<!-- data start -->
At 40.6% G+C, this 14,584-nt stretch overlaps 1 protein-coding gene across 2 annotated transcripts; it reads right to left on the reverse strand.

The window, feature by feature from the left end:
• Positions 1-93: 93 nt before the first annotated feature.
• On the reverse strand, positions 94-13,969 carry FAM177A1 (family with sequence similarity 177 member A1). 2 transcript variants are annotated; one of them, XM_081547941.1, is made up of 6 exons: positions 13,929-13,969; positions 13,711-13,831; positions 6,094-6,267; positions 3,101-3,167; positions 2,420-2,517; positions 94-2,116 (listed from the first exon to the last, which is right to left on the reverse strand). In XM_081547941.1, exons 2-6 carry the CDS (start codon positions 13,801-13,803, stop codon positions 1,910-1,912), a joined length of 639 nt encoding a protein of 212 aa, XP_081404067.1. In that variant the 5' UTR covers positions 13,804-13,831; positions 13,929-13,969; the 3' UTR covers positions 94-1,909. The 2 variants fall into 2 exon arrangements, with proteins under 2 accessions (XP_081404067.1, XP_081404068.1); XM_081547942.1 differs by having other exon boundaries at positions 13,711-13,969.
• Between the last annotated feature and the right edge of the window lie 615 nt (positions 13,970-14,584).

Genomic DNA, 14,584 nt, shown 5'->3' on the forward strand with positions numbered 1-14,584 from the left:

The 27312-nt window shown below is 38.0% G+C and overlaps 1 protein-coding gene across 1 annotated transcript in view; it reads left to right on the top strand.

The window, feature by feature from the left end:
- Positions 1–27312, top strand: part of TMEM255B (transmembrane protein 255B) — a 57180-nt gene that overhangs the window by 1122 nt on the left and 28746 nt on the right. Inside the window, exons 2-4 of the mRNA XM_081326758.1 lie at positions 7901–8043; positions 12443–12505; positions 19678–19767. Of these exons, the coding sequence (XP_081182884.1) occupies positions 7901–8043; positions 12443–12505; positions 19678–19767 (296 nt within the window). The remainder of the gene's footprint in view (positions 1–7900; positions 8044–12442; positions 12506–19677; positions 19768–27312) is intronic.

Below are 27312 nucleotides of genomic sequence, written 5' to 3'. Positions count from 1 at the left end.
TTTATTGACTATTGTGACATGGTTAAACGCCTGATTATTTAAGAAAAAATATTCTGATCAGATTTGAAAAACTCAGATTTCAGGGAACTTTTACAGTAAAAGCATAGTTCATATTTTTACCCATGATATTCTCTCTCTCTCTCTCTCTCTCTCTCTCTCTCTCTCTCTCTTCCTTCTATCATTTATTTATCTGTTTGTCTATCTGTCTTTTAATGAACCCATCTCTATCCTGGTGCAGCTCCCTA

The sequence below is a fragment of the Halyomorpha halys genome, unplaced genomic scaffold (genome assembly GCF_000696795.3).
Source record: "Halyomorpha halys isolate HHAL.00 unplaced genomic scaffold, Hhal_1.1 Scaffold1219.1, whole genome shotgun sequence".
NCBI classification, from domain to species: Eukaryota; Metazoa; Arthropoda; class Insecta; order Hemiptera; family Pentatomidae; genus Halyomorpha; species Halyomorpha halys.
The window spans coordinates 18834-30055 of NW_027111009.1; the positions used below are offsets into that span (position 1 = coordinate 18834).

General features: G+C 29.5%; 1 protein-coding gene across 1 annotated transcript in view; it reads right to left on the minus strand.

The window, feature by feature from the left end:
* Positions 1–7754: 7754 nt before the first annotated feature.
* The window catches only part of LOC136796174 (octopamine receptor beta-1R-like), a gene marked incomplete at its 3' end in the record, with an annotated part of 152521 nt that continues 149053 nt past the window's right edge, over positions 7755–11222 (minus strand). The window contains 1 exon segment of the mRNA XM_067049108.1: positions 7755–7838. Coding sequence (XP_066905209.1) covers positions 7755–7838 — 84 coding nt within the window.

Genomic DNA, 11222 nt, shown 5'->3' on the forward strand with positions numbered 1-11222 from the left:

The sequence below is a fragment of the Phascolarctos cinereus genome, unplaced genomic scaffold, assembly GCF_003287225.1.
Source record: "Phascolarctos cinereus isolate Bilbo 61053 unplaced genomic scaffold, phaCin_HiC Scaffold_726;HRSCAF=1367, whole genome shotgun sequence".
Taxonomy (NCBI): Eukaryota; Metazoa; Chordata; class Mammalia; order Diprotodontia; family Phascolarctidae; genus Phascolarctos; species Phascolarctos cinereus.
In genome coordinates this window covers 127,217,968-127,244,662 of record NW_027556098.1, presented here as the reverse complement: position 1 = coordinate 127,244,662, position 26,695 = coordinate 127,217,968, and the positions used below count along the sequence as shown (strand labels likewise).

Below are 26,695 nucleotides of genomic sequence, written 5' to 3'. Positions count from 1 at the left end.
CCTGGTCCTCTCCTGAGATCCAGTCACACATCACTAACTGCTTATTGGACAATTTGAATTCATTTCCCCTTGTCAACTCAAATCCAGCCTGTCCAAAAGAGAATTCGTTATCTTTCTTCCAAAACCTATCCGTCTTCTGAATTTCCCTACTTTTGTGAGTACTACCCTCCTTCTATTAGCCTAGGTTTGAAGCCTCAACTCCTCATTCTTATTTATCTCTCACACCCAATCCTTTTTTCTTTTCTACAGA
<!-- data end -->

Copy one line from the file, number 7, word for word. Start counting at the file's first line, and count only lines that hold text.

The 27312-nt window shown below is 38.0% G+C and overlaps 1 protein-coding gene across 1 annotated transcript in view; it reads left to right on the top strand.